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History of Holland > Dutch writers and scientists
Dutch writers and scientists
When the obscurity of the dark ages began to disappear with the revival of letters, Holland was not last among the countries of Europe in coming forth from the darkness. The cities of Flanders were early distinguished for the commercial activity and industrial skill of their inhabitants. Bruges reached the height of its splendor in the beginning of the 15th century, and was for some time one of the great commercial emporiums of the world, to which Constantinople, Genoa, and Venice sent their precious argosies laden with the products of the East.
At the close of the 13th century Ghent, in wealth and power, eclipsed the French metropolis; and at the end of the 15th century there was, according to Erasmus, no town in all Christendom to compare with it for magnitude, power, political institutions, or the culture of its citizens. The lays of the minstrels and the romances of chivalry were early translated, and a Dutch version of "Reynard the Fox" ("Reynaerd de Vos"), was made in the middle of the 13th century. Jakob Maerlant (1235-1300), the first author of note, translated the Bible into Flemish rhyme, and made many versions of the classics; and Melis Stoke, his contemporary, wrote a rhymed "Chronicle of Holland."
The most important work of the 14th century is the "New Doctrine," by De Weert, which, for the freedom of its expression on religious subjects, may be regarded as one of the precursors of the Reformation.
Towards the close of the 14th century there arose a class of wandering poets called Sprekers, who, at the courts of princes and elsewhere, rehearsed their maxims in prose or verse. In the 15th century they formed themselves into literary societies, known as "Chambers of Rhetoric" (poetry being at that time called the "Art of Rhetoric"), which were similar to the Guilds of the Meistersingers. These institutions were soon multiplied throughout the country, and the members exercised themselves in rhyming, or composed and performed mysteries and plays, which, at length, gave rise to the theatre. They engaged in poetical contests and distributed prizes.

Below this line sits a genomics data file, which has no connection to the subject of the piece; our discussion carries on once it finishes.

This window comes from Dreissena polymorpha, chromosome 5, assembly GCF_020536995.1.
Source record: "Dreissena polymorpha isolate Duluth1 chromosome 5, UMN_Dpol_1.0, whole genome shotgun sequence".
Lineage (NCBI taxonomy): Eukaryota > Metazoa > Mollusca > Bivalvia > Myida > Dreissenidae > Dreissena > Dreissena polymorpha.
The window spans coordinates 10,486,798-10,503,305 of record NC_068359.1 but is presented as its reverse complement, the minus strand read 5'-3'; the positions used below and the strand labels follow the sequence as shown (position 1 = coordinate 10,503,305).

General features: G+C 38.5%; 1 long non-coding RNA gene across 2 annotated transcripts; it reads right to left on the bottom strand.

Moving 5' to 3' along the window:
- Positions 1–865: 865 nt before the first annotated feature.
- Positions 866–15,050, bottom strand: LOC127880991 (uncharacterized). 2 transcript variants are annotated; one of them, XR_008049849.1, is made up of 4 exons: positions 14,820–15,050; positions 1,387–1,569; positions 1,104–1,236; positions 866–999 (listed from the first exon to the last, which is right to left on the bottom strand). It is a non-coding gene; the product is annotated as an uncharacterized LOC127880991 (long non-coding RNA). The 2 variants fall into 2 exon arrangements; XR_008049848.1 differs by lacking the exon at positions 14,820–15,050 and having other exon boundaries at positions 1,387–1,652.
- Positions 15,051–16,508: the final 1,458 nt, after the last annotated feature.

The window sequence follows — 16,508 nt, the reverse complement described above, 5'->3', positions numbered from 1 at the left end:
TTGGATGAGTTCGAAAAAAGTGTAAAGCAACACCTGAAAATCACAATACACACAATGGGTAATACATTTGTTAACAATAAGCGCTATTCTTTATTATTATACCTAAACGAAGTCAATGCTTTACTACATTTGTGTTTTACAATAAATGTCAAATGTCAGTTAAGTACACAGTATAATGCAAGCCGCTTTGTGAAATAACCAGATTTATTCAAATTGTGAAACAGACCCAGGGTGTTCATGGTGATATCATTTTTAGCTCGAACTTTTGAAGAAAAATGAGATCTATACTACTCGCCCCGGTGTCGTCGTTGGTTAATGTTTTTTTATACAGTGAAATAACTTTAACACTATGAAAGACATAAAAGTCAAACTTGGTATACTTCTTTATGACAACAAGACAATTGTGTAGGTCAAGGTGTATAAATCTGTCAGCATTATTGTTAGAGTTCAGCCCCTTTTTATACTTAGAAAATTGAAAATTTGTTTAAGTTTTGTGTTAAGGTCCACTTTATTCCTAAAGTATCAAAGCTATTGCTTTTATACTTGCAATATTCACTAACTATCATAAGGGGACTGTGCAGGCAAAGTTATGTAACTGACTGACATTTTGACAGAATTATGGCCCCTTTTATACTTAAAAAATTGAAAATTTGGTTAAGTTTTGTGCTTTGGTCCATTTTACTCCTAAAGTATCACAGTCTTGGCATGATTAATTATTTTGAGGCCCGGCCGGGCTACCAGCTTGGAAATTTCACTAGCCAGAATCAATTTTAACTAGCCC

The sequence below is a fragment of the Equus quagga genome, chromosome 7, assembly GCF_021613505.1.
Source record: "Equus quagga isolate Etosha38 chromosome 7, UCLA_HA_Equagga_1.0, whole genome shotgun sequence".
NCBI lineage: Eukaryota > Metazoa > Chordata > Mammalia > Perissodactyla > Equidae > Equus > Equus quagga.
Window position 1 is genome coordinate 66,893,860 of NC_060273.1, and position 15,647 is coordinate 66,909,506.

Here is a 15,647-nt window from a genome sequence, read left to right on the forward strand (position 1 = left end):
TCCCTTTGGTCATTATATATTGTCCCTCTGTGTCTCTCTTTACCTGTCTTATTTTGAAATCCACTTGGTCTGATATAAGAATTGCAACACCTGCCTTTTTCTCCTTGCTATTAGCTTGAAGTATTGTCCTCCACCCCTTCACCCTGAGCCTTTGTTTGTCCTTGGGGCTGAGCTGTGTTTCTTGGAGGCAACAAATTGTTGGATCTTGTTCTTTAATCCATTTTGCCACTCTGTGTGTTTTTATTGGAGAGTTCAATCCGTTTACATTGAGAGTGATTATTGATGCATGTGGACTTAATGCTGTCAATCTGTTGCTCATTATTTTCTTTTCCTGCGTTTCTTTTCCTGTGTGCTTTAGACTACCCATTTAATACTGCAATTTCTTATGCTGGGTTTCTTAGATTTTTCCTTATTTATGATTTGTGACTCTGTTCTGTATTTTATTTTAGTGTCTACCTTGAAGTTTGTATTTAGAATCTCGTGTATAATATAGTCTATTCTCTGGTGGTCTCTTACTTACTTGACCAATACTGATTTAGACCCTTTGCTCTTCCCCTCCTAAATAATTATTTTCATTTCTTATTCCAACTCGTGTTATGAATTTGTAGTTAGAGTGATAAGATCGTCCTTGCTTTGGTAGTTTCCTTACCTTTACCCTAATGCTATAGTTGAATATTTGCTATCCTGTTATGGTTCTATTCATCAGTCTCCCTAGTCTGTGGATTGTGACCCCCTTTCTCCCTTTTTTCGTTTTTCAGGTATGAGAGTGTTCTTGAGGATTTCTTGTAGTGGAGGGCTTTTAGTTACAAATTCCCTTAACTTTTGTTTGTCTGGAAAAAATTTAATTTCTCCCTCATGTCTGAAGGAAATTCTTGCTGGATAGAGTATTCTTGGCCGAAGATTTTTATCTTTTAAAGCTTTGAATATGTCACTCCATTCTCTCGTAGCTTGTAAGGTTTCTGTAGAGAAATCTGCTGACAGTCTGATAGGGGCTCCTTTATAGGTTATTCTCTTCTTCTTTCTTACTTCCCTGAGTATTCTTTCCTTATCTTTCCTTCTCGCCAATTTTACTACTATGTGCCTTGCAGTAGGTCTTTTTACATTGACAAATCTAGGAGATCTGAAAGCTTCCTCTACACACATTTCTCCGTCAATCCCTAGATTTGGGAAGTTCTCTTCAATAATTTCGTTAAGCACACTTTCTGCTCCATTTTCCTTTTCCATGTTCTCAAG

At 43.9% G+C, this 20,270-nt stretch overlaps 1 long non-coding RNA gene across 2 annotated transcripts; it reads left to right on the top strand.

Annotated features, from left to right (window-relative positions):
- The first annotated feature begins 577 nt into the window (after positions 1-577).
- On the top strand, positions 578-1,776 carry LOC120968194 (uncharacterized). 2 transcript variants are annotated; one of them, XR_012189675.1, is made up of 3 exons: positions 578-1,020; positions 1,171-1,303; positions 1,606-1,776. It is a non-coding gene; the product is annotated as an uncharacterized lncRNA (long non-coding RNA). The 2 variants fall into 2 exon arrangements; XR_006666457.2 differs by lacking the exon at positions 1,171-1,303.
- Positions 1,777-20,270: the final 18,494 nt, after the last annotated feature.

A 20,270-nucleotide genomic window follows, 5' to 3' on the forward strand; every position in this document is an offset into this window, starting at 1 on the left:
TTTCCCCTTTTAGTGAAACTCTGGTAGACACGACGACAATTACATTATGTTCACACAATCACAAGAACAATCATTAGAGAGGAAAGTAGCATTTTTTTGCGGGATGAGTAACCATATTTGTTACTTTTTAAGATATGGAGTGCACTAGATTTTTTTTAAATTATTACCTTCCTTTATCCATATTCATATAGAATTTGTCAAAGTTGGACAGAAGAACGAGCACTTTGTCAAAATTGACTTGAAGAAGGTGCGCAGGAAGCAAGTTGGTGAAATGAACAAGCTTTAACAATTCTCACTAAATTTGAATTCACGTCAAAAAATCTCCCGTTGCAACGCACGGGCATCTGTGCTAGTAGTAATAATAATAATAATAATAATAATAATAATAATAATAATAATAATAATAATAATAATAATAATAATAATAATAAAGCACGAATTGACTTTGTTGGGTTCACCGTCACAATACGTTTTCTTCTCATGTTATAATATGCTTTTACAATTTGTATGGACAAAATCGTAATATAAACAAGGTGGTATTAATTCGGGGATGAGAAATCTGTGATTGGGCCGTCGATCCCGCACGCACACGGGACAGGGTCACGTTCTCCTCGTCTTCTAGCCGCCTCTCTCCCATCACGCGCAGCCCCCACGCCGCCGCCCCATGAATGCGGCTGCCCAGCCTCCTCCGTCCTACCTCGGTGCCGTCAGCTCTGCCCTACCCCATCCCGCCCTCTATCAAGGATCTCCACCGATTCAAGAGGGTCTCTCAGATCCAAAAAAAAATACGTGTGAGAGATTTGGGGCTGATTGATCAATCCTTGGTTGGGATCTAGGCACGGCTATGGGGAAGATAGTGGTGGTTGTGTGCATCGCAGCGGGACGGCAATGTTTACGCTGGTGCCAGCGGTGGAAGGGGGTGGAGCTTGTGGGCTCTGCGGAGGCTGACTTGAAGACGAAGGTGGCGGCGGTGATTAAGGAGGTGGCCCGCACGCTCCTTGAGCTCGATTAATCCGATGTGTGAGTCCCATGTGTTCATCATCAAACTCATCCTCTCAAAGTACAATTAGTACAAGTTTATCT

The number of the rhetoricians was so immense, that during the reign of Philip II of Spain more than 30 chambers, composed of 1,500 members, often entered Antwerp in triumphal procession. But the effect of these associations, composed for the most part of illiterate men, was to destroy the purity of the language and to produce degeneracy in the literature. The Chamber of Amsterdam, however, was an honorable exception, and towards the close of the 16th century it counted among its members distinguished scholars, such as Spieghel, Coornhert, Marnix, and Visscher, and it may be considered as the school which formed Hooft and Vondel.
The invention of printing, the great event of the age, is claimed by the cities of Mayence, Strasbourg, and Harlem (Haarlem) in the Netherlands; but if the art which preserves literature originated in the Netherlands, it did not at once create a native literature, the growth of which was greatly retarded by the use of the Latin tongue, which long continued to be the organ of expression with the principal writers of the country, nearly all of whom, even to the present day, are distinguished for the purity and elegance with which they compose in this language.
The Reformation and the great political agitations of the 16th century ended in the independence of the northern provinces and the establishment of the Dutch Republic (1581) under the name of the United Provinces, commonly called Holland, from the province of that name, which was superior to the others in extent, population, and influence. The new republic rose rapidly in power; and while intolerance and religious disputes distracted other European states, it offered a safe asylum to the persecuted of all sects. The expanding energies of the people soon sought a field beyond the narrow boundaries of the country; their ships visited every sea, and they monopolized the richest commerce of the world.
They alone supplied Europe with the productions of the Spice Islands, and the gold, pearls, and jewels of the East all passed through their hands; and in the middle of the 17th century the United Provinces were the first commercial and the first maritime power in the world. A rapid development of the literature was the natural consequence of this increasing national development, which was still more powerfully promoted by the great and wise William I, "William the Silent", Prince of Orange, (1533-1584), who in 1575 founded the university of Leyden (Leiden) as a reward to that city for its valiant defense against the Spaniards. Similar institutions were soon established at Groningen, Utrecht, and elsewhere; these various seats of learning produced a rivalry highly advantageous to the diffusion of knowledge, and great men arose in all branches of science and literature.